John F. Kennedy's Presidency

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What structural devices and stylistic devices are used in John F. Kennedy's famous "We choose to go to the Moon" speech?

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One stylistic element which Kennedy uses to great effect is juxtaposition. At several points throughout the speech, he juxtaposes two contrasting elements against one another, creating a tension between them. For example, early on in his speech, he states:

We meet in an hour of change and challenge, in a decade of hope and fear, in an age of both knowledge and ignorance. The greater our knowledge increases, the greater our ignorance unfolds.

There is a tension here between the themes: knowledge is weighed against ignorance, as is hope against fear. Contingency could push the balance either way, and this creates a sense of stakes, as to which direction the balance can turn.

In addition, he makes effective use of analogy. One of the most striking passages in the speech, from a stylistic perspective, involves an analogy. He collapses fifty thousand years of human history to the equivalent of fifty years, and in that sense, he describes the degree to which human knowledge and civilization has accelerated. He discusses the first forty years (of which "we know very little") to the ten-year mark (when "man emerged from his caves"), to the five-year mark (the discovery of writing and the wheel), and forwards through the beginning of Christianity, the discovery of the steam engine, Newtonian physics, electricity, and so on (which are all unfolding in increasingly short timespans).

It's easy to overlook the full degree to which science, knowledge, and technology have accelerated; given that people don't tend to think on a geological timeline, this analogy expresses that acceleration in terms that are far more accessible to most human imaginations. This creates a sense of excitement and possibility as well as an appreciation for this extraordinary sense of scientific progress over time.

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President John F. Kennedy's famous "moon" speech was delivered at the Rice University campus in Houston, Texas, in 1962. By its nature, the speech was unique in that, at face value, it was focused on the promotion of scientific advancement and America's progress in the engineering sciences. In the history of speeches, especially by presidents, there are very few that are science-centered. However, Kennedy's speech about going to the moon was highly political. In essence, the speech was a subliminal message to the US's Cold War foe, the USSR.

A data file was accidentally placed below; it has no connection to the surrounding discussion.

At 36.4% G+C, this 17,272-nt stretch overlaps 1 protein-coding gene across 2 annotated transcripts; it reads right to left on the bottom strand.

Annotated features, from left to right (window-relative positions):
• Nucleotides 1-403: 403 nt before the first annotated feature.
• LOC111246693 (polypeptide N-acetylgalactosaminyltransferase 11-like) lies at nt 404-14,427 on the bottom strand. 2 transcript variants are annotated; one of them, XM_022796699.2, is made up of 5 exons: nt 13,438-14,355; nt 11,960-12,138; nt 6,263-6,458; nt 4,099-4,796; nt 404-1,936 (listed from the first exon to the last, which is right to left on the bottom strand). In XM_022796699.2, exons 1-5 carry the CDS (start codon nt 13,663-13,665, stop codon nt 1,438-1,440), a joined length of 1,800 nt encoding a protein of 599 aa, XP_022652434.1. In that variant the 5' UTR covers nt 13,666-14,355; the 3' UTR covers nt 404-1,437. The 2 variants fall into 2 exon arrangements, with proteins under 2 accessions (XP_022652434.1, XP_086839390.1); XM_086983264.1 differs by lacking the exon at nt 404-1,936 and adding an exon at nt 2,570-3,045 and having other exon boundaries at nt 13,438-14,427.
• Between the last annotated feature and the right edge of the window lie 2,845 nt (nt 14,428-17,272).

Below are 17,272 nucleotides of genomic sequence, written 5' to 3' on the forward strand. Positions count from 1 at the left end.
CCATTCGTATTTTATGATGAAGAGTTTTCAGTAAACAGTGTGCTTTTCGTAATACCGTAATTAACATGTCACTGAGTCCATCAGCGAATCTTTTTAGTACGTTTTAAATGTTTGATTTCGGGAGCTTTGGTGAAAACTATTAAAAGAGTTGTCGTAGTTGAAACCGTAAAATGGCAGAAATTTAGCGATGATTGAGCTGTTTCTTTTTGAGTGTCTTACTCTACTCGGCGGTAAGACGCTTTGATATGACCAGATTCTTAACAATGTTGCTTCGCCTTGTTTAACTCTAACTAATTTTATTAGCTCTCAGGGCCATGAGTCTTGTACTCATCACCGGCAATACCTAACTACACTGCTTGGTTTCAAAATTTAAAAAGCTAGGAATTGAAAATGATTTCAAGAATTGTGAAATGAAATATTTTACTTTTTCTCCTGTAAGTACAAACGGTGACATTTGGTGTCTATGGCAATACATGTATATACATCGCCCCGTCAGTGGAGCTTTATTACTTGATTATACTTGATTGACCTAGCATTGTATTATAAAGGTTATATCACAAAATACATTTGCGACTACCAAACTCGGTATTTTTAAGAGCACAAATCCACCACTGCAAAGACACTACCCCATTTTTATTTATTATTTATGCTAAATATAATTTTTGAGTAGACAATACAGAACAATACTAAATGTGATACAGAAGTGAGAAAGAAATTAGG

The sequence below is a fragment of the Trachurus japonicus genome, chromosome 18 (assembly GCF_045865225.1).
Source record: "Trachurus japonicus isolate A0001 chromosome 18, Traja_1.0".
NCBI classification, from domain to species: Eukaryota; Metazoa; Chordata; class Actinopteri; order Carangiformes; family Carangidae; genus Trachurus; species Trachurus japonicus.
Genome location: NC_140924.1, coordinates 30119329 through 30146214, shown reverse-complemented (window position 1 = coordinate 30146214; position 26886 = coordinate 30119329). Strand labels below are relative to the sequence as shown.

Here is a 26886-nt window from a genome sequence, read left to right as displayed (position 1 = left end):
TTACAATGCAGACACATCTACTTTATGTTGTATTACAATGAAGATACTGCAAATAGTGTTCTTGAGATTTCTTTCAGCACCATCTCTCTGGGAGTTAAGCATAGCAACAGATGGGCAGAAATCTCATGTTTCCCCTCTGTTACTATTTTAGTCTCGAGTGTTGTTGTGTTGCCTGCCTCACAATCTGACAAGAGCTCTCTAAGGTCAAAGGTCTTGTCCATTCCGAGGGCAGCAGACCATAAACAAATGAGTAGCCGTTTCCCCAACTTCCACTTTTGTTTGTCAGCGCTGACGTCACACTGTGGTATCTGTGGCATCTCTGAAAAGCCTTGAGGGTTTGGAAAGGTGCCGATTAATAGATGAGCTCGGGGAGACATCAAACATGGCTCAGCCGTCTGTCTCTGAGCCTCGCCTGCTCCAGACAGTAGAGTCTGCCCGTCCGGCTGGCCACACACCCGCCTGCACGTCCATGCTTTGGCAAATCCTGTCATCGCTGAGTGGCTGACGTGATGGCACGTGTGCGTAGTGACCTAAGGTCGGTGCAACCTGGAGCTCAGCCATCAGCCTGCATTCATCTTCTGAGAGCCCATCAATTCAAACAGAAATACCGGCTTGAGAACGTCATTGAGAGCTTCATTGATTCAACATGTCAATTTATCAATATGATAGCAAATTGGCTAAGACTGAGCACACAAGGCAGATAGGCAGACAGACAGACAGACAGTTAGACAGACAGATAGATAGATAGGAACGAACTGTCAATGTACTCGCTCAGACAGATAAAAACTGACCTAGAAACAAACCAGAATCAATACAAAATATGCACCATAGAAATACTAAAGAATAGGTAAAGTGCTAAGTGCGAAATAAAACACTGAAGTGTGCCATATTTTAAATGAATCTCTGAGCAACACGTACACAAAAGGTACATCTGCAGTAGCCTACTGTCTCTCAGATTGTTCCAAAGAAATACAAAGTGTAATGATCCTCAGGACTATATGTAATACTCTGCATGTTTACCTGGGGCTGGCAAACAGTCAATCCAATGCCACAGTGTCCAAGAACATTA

The United States and the Soviet Union were not only locked in a nuclear arms race, they were also racing to space. It was important for President Kennedy to deliver a memorable and invigorating speech during his visit to Houston. Kennedy was considered one of the great American orators of the twentieth century.

In the famous "moon" speech, Kennedy uses various stylistic and structural devices.

1. Repetition: President Kennedy says the word "space" over twenty times throughout his speech. He wanted to drive home the magnitude of such an accomplishment. Space had never been explored physically before, and by repeating the word "space," Kennedy constantly reminds the audience of the monumental voyage.

2. Alliteration: Kennedy had a poetic quality in how he delivered his speeches. One of the stylistic devices he used was alliteration. For instance, he uses many s-based words, as in the phrase "in a State noted for strength, and we stand in need of all three." Coupled with the multiple repetitions of the word "space," Kennedy's speech has a lyrical quality to it.

3. Hypophora: This technique is when the speaker asks a question and then immediately answers it. This allows the speaker to set up a "punch line" or to move on to other topics and sub-topics within the speech. For example, in the speech, Kennedy asks a series of questions:

But why, some say, the moon? Why choose this as our goal? And they may well ask why climb the highest mountain? Why, thirty-five years ago, fly the Atlantic? Why does Rice play Texas?

This sets Kennedy up to deliver some of his most memorable lines:

We choose to go to the moon. We choose to go to the moon in this decade and do the other things, not because they are easy, but because they are hard, because that goal will serve to organize and measure the best of our energies and skills, because that challenge is one that we are willing to accept, one we are unwilling to postpone, and one which we intend to win, and the others, too.

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